My first impression of Katty Kay was one of nerves. Not that she was intimidated by a round-table of fifteen students assembled to grill her on journalistic integrity: years as a Zimbabwe correspondent and behind the desk of BBC America have seasoned her. Kay reddened slightly, explaining, “I have to be on Jeopardy this Saturday. I just watched the College Finals and I have a feeling it’s going to be awful.”
Such was the only moment that Kay seemed out of her element. For the rest of the student session, she was unmistakably the authority. Questions ranged from public airwaves in Britain to her published Womenomics, but the conversation was dominated by the American presidential race.
Europeans are continually fascinated and appalled by the American political circus; election cycles in the United Kingdom only last five weeks and airwaves are held under public domain. Each party is allotted free airtime, negating the need for multi-billion dollar Super PAC spending orgies. As Kay aptly describes it, “Britain enjoys cheap democracy.”
Katty Kay, however, is no stranger to the American political process. Since moving to the United States in 1996, she has served as the Washington correspondent for BBC World News America and spearheaded coverage of the pitched election of 2008. Kay was recently named lead anchor of the program last year, which the Peabody Board has praised as, “A nightly newscast like none the United States has ever had…it places our actions and concerns in a global context.”
If there’s one thing that can be said resolutely about Kay: she certainly keeps a global perspective. Born the daughter of a British diplomat, she was raised in various Middle Eastern countries before studying modern languages at the prestigious Oxford University, eventually becoming fluent in both French and Italian. After working briefly for the Bank of England in London, Kay moved to Zimbabwe and was coerced into a career in journalism, becoming a correspondent of BBC World. Kay’s journalistic career led her to correspondent positions in London and Tokyo, before eventually relocating to the United States.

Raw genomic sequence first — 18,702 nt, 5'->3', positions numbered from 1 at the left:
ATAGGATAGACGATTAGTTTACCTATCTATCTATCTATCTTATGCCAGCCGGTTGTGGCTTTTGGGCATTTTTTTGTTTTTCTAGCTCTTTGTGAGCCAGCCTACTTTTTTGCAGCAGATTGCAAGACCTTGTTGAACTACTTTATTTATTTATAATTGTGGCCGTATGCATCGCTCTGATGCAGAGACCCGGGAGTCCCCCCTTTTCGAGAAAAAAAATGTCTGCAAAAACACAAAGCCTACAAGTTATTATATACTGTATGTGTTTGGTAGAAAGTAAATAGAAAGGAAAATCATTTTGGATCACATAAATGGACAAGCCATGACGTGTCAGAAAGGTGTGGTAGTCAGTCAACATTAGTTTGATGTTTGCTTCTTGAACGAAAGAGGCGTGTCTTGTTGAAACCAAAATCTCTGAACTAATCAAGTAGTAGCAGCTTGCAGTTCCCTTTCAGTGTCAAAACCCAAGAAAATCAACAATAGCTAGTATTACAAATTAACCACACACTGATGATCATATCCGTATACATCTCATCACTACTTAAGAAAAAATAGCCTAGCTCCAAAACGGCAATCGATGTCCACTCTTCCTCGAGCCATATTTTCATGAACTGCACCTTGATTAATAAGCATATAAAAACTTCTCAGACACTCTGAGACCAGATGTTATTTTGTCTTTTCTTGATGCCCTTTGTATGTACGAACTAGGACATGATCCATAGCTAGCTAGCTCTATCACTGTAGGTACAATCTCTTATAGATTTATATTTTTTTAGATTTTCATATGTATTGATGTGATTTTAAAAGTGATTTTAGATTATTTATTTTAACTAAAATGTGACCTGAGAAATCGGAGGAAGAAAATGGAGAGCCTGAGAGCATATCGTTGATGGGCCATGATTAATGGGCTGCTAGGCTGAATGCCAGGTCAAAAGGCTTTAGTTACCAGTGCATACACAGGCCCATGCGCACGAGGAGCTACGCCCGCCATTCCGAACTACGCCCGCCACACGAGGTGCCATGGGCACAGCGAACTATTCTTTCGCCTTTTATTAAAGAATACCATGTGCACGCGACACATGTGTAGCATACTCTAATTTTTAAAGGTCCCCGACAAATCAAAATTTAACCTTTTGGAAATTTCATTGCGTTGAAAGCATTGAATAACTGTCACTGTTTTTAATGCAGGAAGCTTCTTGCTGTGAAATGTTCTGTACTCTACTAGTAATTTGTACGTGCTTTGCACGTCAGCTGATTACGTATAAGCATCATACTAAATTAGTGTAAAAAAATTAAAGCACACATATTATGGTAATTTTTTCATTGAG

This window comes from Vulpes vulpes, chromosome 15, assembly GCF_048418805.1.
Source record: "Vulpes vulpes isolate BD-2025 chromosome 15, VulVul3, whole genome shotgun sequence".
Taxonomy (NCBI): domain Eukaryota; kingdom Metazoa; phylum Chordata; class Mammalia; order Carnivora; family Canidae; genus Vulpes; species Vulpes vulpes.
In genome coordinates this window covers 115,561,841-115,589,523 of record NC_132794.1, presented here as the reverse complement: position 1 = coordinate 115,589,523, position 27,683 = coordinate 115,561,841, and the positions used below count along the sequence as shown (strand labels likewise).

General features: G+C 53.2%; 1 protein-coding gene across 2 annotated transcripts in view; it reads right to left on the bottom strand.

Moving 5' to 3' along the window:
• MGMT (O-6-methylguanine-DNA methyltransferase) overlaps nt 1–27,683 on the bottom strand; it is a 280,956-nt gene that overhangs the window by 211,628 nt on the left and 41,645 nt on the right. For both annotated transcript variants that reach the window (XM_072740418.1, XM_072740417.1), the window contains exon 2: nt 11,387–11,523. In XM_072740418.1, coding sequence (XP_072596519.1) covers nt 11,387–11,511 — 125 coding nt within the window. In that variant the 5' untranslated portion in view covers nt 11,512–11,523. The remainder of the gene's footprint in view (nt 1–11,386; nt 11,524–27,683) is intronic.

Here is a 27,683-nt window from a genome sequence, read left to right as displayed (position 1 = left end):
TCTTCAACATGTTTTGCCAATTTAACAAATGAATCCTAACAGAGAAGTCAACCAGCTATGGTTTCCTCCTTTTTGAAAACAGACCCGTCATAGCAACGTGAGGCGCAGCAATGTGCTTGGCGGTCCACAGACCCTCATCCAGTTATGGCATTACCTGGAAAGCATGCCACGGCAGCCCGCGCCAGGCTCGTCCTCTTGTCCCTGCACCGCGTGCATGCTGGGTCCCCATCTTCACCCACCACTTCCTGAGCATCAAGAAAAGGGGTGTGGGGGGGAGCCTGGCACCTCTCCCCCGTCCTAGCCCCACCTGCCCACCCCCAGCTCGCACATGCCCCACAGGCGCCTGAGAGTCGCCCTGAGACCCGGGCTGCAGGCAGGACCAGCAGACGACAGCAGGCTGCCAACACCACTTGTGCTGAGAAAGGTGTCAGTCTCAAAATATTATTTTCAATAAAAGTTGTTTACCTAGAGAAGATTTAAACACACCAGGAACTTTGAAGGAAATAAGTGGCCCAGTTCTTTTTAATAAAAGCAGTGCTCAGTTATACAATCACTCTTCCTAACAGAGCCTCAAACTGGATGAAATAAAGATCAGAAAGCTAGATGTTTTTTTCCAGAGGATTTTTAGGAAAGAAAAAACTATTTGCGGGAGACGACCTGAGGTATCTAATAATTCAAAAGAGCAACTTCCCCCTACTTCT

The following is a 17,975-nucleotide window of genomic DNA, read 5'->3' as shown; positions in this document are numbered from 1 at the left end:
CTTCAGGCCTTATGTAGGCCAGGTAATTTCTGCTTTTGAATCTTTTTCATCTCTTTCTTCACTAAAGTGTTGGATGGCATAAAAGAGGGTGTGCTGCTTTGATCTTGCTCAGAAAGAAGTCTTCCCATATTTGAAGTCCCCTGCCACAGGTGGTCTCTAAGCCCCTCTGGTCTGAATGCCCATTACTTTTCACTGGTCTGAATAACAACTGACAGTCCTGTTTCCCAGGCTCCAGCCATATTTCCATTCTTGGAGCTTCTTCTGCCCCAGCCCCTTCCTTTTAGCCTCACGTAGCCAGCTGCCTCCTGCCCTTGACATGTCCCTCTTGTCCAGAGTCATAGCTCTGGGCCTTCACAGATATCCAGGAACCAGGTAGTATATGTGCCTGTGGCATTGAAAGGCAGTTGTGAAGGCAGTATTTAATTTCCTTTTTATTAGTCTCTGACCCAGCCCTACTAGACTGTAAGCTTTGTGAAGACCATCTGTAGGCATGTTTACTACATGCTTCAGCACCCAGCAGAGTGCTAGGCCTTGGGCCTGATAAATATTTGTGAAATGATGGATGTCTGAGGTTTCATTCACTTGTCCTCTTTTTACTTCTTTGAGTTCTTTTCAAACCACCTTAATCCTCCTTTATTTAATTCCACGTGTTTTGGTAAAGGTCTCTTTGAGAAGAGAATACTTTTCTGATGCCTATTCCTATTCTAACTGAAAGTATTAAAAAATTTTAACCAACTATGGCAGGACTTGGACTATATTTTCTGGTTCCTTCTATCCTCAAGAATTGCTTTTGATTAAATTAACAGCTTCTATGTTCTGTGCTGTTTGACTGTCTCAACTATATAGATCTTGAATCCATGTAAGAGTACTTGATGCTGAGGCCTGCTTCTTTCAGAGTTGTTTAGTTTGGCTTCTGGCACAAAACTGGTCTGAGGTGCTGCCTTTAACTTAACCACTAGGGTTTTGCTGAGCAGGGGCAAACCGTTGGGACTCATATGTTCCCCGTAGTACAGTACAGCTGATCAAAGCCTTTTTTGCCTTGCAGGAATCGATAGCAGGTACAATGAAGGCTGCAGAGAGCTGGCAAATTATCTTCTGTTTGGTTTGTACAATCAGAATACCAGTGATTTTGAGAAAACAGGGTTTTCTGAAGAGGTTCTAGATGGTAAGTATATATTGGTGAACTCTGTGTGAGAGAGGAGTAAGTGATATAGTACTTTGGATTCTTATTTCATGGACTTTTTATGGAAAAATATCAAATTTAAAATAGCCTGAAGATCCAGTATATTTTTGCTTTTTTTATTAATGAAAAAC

Despite living here for a shade under two decades, she would hardly consider herself a native; she doesn’t see herself living in the U.S. for another decade. She admits that her children have adopted the local dialect. “It’s almost as if they’re talking a foreign language,” she described in a Washington Post interview. Despite her long tenure, Kay is surprised by the current political climate in America, referring to the severe political polarization as “the worst in a lifetime.”
Given the charged atmosphere of her lecture at DeSales University, most residents seem to agree. The University’s Billera Hall gymnasium was near full-capacity with students and community members. Kay spoke on many high-tension topics dominating the political scene today, bringing her perspective on health care reform, stimulus packages, financial regulation, and the Supreme Court. Judging by the riotous applause following her address, her fire and insights were well-received among audience members. Still, concerned citizens will have to wait until May to see how she fared on Jeopardy.
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